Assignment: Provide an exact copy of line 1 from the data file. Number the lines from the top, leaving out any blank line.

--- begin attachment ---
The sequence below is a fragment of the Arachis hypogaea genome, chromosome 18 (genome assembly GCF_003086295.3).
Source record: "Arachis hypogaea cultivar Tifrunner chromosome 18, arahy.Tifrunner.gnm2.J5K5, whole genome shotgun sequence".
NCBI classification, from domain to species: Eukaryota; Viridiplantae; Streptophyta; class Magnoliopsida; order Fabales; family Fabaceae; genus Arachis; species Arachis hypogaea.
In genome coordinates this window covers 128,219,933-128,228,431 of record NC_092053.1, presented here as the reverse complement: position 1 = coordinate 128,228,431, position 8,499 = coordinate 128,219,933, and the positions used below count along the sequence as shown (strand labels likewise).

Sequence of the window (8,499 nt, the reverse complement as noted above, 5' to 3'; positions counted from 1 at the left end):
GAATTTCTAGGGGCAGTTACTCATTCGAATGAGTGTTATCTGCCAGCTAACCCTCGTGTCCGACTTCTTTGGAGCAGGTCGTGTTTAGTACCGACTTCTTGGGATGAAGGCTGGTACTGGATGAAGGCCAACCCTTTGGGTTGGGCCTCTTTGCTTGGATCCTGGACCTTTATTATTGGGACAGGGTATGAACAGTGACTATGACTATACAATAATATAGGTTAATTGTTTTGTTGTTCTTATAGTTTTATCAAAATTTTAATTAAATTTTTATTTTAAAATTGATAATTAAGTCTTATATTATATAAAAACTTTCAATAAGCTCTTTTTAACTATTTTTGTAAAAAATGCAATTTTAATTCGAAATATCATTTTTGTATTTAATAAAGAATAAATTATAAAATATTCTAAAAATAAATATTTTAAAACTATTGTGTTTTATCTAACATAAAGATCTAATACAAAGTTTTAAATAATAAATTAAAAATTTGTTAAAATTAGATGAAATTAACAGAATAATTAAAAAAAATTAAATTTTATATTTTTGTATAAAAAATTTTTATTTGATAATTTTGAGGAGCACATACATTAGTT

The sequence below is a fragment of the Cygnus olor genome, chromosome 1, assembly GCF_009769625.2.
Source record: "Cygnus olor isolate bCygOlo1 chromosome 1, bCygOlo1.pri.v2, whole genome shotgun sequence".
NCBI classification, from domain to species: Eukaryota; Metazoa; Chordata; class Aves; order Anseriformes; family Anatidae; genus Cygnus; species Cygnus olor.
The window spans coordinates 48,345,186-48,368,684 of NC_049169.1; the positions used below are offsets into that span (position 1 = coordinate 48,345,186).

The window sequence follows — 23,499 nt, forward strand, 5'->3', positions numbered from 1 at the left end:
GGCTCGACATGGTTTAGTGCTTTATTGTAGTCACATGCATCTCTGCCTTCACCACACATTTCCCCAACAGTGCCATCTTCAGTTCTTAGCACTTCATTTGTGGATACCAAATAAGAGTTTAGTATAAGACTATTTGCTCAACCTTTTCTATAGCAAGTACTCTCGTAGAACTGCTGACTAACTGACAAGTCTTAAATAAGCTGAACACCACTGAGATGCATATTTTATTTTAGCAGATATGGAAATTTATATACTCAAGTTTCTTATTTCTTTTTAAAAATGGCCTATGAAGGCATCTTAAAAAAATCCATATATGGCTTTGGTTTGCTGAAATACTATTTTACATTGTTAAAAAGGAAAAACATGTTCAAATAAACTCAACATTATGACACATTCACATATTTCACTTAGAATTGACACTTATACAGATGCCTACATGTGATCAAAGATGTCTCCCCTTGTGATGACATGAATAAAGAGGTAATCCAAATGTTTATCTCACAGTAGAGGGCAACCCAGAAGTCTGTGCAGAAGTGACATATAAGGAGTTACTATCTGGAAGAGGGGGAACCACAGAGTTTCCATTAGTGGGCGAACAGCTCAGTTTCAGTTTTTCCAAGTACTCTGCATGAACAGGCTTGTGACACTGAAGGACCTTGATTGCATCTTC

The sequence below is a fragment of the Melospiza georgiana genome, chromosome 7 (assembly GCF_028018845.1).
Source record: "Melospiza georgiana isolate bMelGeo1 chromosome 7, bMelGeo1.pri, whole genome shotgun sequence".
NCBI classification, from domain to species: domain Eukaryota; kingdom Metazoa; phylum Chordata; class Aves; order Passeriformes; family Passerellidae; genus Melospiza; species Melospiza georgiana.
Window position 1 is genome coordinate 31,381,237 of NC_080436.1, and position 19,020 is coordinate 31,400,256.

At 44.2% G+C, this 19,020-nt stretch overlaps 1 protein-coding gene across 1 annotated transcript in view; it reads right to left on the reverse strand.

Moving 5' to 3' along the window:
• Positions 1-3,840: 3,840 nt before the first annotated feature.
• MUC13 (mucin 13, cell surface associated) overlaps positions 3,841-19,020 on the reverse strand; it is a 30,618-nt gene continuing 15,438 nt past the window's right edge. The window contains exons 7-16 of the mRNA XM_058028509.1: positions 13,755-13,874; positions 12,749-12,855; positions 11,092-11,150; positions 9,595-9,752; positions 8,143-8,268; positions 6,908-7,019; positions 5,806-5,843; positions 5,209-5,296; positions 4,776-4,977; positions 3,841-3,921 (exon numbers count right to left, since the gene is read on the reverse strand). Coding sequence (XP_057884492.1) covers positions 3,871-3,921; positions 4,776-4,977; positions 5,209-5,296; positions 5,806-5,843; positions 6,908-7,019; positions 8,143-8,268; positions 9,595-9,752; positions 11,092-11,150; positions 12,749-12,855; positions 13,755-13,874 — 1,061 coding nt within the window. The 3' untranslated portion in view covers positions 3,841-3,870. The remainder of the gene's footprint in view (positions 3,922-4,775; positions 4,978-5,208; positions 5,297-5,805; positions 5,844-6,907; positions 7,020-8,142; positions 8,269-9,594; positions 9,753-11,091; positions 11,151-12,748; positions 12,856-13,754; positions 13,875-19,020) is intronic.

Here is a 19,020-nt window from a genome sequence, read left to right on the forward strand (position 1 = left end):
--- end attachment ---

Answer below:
The sequence below is a fragment of the Arachis hypogaea genome, chromosome 18 (genome assembly GCF_003086295.3).